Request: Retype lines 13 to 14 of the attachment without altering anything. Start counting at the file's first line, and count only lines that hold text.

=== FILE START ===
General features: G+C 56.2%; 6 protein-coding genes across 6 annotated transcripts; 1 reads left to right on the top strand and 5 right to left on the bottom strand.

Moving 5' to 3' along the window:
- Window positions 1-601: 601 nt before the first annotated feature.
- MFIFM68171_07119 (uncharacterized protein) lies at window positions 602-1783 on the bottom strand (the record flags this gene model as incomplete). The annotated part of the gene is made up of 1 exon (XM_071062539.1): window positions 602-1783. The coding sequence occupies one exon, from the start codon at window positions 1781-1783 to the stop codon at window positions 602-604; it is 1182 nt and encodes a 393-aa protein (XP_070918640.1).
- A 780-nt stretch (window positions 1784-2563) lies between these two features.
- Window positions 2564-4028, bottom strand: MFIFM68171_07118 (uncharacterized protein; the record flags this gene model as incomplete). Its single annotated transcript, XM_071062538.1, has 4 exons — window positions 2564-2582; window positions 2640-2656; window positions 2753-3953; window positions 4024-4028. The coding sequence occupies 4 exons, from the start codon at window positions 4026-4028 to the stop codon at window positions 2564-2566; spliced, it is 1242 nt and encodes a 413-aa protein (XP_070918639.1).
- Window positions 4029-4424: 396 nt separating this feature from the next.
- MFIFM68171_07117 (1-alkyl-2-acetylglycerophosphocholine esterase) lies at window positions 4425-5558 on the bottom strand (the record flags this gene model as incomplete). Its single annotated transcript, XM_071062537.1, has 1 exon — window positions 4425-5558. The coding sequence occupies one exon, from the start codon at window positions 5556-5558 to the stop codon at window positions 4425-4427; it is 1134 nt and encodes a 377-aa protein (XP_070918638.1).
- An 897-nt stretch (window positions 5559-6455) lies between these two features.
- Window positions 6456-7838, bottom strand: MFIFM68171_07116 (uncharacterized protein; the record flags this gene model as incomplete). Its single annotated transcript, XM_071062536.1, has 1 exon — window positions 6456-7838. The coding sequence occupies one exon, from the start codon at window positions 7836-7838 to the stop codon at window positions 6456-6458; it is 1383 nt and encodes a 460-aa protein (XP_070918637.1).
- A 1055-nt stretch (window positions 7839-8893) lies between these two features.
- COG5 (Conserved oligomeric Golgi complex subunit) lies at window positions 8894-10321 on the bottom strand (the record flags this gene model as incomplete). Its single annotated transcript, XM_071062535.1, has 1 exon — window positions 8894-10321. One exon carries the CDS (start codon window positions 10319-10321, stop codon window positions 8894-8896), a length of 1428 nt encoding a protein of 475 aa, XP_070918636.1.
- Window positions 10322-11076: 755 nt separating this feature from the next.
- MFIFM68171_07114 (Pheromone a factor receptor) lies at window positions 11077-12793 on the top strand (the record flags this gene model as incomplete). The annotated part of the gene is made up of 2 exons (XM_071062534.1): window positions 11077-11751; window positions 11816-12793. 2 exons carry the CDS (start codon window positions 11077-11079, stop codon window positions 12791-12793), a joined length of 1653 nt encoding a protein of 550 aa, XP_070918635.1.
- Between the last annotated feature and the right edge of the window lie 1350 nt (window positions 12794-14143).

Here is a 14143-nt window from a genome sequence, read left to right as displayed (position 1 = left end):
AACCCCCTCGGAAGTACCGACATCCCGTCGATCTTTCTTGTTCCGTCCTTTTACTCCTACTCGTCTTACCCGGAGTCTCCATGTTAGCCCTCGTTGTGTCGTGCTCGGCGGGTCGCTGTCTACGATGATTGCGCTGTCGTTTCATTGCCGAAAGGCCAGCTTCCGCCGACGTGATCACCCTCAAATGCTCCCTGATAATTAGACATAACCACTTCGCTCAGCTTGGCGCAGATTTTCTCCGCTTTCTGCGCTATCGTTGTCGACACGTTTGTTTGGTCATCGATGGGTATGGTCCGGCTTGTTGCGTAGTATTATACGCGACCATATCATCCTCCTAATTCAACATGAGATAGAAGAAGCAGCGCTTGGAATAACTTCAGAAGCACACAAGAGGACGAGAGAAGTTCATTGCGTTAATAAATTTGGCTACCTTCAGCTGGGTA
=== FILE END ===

- Window positions 10322-11076: 755 nt separating this feature from the next.
- MFIFM68171_07114 (Pheromone a factor receptor) lies at window positions 11077-12793 on the top strand (the record flags this gene model as incomplete). The annotated part of the gene is made up of 2 exons (XM_071062534.1): window positions 11077-11751; window positions 11816-12793. 2 exons carry the CDS (start codon window positions 11077-11079, stop codon window positions 12791-12793), a joined length of 1653 nt encoding a protein of 550 aa, XP_070918635.1.